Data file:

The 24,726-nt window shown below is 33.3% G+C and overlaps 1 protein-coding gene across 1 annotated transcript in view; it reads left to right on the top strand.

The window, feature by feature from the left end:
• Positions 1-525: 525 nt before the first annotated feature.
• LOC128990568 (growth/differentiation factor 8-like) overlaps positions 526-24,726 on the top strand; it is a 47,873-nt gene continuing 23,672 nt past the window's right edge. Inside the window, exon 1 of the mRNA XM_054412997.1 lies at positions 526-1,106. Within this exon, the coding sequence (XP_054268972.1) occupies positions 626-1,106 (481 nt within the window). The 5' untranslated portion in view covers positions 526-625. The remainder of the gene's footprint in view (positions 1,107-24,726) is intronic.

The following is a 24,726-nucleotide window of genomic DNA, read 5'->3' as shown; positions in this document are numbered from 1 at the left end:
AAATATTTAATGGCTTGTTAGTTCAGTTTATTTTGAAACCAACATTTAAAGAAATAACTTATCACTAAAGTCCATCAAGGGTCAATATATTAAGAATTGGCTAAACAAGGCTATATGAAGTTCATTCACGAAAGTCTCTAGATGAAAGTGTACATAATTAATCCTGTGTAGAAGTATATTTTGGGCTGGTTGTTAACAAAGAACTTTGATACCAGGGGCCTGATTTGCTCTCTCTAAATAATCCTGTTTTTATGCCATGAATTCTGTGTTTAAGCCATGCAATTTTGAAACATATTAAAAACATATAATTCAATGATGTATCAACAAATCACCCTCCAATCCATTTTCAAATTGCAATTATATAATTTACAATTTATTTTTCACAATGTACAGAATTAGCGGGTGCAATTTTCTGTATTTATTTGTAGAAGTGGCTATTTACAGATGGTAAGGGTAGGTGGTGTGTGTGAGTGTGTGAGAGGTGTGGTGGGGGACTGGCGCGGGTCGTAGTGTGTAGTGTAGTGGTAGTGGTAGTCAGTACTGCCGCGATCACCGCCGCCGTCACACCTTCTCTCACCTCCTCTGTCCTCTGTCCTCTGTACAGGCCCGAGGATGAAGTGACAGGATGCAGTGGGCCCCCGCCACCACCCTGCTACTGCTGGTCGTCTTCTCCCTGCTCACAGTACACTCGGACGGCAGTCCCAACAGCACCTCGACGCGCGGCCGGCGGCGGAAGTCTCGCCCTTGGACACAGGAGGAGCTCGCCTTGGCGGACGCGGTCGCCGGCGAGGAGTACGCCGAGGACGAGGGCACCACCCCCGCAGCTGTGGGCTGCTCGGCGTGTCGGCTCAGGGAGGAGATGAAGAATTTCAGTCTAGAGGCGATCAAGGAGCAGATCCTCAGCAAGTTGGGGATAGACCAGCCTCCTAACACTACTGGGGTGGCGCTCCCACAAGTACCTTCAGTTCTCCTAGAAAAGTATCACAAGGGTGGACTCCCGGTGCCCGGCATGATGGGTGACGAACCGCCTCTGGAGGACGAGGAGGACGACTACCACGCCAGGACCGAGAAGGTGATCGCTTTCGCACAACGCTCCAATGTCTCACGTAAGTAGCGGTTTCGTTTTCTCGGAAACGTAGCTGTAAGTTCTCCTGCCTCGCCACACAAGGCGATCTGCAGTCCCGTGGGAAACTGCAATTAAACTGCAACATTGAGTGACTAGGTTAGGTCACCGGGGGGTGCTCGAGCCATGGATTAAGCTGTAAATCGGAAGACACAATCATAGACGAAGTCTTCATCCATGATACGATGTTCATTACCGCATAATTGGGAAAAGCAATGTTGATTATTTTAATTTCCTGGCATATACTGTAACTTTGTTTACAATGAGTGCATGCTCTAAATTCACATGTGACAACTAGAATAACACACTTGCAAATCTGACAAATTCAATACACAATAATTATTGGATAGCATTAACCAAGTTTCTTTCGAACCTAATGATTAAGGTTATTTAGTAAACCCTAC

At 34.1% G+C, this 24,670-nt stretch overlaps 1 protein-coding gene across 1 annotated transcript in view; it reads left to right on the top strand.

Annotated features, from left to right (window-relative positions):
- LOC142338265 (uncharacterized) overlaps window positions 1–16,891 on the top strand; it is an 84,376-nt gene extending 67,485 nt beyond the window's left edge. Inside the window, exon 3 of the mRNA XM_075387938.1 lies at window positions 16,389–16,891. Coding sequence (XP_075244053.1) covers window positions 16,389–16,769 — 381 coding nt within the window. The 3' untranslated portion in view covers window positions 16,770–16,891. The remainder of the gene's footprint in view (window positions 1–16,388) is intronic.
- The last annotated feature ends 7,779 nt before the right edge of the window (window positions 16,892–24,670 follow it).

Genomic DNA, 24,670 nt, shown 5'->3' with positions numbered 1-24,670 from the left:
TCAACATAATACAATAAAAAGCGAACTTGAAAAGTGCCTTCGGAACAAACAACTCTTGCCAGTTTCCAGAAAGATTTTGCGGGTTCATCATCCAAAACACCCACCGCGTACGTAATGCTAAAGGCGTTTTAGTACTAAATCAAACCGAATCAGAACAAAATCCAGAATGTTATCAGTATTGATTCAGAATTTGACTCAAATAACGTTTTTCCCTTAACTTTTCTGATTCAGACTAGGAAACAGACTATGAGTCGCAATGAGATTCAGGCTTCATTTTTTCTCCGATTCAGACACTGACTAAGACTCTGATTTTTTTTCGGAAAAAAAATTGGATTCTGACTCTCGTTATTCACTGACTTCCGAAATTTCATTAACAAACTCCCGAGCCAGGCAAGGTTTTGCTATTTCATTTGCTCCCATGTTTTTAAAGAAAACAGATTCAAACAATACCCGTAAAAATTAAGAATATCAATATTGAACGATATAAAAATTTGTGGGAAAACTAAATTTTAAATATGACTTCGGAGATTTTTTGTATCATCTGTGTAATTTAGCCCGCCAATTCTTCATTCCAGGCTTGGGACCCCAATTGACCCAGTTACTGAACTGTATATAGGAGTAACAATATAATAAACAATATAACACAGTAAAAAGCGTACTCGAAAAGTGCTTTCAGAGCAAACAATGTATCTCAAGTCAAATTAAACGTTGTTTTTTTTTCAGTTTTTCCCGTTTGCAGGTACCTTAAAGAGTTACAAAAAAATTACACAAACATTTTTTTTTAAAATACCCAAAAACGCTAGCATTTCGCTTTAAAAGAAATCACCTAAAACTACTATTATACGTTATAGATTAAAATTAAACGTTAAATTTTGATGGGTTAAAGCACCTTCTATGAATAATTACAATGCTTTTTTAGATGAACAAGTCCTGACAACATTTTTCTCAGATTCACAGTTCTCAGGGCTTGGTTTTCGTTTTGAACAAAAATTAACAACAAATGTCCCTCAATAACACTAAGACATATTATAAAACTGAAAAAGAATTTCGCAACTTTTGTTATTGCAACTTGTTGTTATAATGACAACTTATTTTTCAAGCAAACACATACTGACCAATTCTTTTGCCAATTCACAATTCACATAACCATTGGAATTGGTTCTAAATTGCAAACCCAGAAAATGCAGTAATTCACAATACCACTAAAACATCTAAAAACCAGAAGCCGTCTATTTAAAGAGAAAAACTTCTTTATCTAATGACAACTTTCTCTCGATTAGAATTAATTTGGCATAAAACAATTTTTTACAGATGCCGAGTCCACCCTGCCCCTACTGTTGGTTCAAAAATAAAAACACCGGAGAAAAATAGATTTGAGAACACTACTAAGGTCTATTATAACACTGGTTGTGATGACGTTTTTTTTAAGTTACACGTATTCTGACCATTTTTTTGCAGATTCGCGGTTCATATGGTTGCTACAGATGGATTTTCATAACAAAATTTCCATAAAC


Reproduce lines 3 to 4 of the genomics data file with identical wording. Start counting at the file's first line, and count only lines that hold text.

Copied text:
• Positions 1-525: 525 nt before the first annotated feature.
• LOC128990568 (growth/differentiation factor 8-like) overlaps positions 526-24,726 on the top strand; it is a 47,873-nt gene continuing 23,672 nt past the window's right edge. Inside the window, exon 1 of the mRNA XM_054412997.1 lies at positions 526-1,106. Within this exon, the coding sequence (XP_054268972.1) occupies positions 626-1,106 (481 nt within the window). The 5' untranslated portion in view covers positions 526-625. The remainder of the gene's footprint in view (positions 1,107-24,726) is intronic.